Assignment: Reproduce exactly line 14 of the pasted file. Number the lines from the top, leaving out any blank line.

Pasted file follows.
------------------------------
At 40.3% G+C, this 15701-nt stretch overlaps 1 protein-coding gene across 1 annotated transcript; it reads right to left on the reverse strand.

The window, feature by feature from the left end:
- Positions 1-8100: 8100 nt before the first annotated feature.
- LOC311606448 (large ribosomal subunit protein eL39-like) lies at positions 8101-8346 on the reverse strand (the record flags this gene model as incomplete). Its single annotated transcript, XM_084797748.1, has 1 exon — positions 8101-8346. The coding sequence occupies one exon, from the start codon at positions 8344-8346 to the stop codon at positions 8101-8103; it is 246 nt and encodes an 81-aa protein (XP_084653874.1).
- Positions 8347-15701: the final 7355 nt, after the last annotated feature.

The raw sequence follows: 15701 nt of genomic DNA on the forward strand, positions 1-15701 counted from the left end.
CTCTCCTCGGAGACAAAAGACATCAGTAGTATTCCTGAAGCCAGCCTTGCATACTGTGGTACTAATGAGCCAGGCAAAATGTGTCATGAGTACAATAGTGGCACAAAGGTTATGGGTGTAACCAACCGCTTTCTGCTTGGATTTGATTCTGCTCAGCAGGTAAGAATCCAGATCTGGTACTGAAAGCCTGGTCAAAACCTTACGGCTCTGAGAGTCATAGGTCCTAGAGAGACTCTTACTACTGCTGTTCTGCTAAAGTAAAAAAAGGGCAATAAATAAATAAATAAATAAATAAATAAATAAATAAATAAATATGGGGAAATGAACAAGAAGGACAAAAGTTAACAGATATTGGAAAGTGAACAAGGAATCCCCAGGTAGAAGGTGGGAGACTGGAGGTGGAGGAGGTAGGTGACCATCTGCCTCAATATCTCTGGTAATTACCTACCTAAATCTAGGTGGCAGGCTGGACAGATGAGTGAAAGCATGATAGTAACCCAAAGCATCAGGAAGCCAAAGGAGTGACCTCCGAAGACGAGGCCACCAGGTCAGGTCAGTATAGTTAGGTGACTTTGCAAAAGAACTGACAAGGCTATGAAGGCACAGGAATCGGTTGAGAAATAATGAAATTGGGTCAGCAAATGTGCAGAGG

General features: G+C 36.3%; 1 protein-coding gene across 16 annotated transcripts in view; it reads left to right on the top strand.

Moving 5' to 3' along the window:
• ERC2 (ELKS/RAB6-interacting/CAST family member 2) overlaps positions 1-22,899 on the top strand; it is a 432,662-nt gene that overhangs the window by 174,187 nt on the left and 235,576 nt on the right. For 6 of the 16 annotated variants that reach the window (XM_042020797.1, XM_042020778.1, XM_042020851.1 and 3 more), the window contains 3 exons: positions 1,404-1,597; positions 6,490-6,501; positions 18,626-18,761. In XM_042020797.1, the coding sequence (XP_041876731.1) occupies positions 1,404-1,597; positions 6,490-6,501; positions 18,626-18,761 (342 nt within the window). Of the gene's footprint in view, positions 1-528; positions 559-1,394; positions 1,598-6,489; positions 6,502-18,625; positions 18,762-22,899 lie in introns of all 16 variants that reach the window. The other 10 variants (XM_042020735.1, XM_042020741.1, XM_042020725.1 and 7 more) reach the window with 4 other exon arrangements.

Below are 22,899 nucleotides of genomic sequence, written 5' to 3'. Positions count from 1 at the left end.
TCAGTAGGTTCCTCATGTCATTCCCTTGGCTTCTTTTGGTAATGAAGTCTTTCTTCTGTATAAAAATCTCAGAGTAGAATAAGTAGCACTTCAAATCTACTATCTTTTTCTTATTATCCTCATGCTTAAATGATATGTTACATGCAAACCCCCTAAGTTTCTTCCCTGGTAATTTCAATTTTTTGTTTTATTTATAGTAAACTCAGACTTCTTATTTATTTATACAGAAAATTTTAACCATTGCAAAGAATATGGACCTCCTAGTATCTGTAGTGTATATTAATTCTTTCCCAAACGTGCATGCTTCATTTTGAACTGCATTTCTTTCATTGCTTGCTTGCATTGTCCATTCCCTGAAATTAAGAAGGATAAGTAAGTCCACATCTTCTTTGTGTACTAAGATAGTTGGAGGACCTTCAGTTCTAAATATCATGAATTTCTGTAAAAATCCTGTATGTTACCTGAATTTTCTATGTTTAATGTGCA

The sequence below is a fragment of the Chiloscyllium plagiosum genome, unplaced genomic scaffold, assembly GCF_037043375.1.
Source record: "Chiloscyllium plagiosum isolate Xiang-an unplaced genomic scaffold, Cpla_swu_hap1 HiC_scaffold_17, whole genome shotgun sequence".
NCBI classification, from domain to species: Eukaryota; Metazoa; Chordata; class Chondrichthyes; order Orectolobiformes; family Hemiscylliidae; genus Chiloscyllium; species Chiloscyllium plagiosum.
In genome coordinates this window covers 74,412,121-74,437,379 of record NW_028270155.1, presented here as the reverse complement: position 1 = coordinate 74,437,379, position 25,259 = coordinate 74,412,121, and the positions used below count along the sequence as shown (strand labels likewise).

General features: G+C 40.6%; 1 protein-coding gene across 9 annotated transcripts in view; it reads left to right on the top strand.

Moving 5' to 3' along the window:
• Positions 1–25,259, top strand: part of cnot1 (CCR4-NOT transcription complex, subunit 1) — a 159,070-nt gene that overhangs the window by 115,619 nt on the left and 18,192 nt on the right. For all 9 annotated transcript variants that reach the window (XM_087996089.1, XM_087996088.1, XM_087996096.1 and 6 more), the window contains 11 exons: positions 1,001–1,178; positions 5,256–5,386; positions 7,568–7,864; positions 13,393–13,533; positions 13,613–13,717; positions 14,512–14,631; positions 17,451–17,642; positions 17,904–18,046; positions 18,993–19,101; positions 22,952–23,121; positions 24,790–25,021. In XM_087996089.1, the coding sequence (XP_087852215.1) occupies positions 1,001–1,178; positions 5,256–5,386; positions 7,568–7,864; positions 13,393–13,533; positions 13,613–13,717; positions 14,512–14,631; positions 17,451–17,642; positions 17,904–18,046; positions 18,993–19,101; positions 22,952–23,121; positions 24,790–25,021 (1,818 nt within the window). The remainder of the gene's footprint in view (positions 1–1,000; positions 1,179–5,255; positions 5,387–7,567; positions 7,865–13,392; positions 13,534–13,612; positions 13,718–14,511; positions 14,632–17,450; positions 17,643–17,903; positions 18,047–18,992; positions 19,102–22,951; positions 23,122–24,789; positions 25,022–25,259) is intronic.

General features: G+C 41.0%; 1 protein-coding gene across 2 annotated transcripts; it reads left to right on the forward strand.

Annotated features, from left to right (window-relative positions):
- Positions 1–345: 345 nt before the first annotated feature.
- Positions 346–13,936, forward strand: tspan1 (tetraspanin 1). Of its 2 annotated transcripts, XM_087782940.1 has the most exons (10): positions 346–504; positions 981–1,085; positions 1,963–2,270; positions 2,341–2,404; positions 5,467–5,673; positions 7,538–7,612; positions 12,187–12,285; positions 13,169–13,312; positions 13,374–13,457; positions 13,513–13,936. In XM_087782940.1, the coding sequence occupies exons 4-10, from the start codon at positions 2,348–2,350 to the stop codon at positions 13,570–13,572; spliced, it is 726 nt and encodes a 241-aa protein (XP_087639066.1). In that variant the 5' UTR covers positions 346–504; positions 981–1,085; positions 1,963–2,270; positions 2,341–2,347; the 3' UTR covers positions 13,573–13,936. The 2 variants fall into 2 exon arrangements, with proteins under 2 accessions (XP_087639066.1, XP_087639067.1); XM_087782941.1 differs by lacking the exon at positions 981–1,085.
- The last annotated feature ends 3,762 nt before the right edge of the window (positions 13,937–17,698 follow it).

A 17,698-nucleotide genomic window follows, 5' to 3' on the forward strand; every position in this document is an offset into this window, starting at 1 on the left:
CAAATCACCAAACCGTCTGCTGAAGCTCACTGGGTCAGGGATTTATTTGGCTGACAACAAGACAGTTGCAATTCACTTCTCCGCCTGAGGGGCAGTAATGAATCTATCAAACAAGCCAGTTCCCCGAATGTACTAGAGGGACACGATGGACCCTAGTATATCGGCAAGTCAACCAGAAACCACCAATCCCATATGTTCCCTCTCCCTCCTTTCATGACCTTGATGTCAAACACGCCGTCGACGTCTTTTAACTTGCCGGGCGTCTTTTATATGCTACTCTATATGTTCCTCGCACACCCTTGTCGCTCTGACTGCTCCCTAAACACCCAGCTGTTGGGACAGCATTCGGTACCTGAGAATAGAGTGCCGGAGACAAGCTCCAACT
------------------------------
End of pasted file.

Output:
Source record: "Chiloscyllium plagiosum isolate Xiang-an unplaced genomic scaffold, Cpla_swu_hap1 HiC_scaffold_17, whole genome shotgun sequence".